Lachlan Labere/Eagle Valley News                                 Parkview Elementary students Ayla Hutchinson and Davan Rivait work on their Halloween pumpkins with tools provided through the B.C. government’s Applied Design, Skills and Technologies curriculum.

Lachlan Labere/Eagle Valley News Parkview Elementary students Ayla Hutchinson and Davan Rivait work on their Halloween pumpkins with tools provided through the B.C. government’s Applied Design, Skills and Technologies curriculum.

Trades program provides new tools for learning

A new initiative in North Okangan-Shuswap schools encourages students to be creative builders.

A new initiative has been launched in School District 83 to further encourage students to be critical thinkers and creative builders.

All the elementary and middle schools along with three of the five secondary schools have been equipped with tool carts to develop and build their own projects under the Explore A Trade program.

School district principal Reid Findlay calls the DeWalt tool box units “maker carts,” outfitted with a cross-section of tools from hammers and screw drivers to box cutters and pliers in a storage kit with wheels.

Findlay said all the schools have been given a list of 32 design challenges to choose from, covering a broad range of topics from agriculture automation and animal carrot to water management and water conservation concepts.

“We want to encourage our students to think about world issues and put their creativity to work in the classroom to teach and train them, for when they graduate it will be up to their generation to solve the problems of the world.”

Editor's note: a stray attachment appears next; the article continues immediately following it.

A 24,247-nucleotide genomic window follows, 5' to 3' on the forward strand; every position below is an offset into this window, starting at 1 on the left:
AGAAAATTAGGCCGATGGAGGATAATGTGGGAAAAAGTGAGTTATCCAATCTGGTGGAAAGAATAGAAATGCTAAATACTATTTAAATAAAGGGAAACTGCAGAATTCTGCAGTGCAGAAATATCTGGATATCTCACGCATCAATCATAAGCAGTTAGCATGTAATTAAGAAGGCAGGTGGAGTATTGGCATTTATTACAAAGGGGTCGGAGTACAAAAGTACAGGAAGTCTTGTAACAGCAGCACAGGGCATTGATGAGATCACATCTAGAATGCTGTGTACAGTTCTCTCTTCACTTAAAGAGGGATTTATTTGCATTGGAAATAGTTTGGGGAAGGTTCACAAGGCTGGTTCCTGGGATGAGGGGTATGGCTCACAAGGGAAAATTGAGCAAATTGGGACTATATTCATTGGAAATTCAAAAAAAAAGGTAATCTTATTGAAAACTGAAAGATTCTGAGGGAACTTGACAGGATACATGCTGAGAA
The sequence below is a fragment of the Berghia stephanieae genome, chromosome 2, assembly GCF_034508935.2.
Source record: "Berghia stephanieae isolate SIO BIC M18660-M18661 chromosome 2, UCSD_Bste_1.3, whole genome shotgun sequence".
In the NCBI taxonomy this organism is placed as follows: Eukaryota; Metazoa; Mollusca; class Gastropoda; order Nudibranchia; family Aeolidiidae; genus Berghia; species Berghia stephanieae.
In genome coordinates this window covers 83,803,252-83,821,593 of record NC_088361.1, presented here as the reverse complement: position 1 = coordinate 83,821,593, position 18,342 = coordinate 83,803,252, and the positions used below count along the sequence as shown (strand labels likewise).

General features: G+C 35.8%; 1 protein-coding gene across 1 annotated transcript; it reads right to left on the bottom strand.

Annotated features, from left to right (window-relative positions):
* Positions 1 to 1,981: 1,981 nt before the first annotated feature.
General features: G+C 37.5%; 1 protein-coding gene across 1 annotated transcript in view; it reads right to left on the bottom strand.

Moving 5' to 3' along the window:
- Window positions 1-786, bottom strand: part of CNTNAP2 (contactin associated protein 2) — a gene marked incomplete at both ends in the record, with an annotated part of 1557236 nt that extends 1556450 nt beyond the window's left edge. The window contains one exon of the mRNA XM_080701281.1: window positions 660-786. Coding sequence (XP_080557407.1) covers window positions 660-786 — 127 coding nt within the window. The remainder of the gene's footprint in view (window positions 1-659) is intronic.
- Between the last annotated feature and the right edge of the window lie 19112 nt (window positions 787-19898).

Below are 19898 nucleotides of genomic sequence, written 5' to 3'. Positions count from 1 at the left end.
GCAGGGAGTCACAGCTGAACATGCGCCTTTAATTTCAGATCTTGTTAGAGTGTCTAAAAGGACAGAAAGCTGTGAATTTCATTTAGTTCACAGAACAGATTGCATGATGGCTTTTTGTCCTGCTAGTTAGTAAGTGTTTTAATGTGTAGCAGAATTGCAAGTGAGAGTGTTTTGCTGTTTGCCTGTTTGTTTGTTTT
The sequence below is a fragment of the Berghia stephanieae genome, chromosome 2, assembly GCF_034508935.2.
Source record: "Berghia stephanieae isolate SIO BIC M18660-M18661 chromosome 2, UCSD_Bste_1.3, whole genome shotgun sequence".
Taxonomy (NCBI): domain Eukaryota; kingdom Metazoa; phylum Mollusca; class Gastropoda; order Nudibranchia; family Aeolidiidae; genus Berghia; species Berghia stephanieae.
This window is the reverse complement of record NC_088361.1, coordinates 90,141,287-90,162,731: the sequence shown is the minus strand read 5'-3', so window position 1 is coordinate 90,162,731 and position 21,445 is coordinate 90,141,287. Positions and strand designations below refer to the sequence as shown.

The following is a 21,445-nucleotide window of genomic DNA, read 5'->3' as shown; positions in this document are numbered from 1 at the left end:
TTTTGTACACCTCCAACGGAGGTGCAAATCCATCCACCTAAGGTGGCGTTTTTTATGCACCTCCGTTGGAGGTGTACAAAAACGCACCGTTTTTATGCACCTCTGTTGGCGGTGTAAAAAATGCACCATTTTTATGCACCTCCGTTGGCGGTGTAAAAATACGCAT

Findlay said there are multiple benefits from the program, which on the surface would appear to stray from the typical academic subject approach.

Findley said many subjects, such as science and math, come into play when students work on these design-and-build projects, and are being exposed to the career opportunities that exists in the trades.

“It really is going in a different way of traditional academics by putting to use applied design skills and technology use,” he said.

“I’s a fun way to learn, and it adds the whole notion of what you build with nothing more than duct tape and cardboard. You don’t have to have expensive tools and materials to engage in design thinking and prototyping.”

Following that same line of thinking, another Explore A Trade program initiative offered a design challenges create something that a solution to an everyday problem with a budget of $15 for materials.

“The students presented their projects in a Dragon’s Den format and it was incredible to see what they came up with using trade skills like plumbing, electrical and carpentry,” he said.

The Shuswap Construction Industry Professionals association has also been a supporter of the trades exposure initiative, donating $12,000 to the purchase of the tool carts.

“We would always offer a scholarship every year to a student who wanted to further their post-secondary education in a trade and we found those scholarships were sometimes going unclaimed,” said Donna Smith, president of SCIP.

“So supporting the Explore A Trade program reaches out to more than just one student. It introduces students throughout a school to the career opportunities that exist in the construction trades.

Findlay says the program allows students to be active participants in their education process, and to develop knowledge about career opportunities that exist beyond a college or university level.

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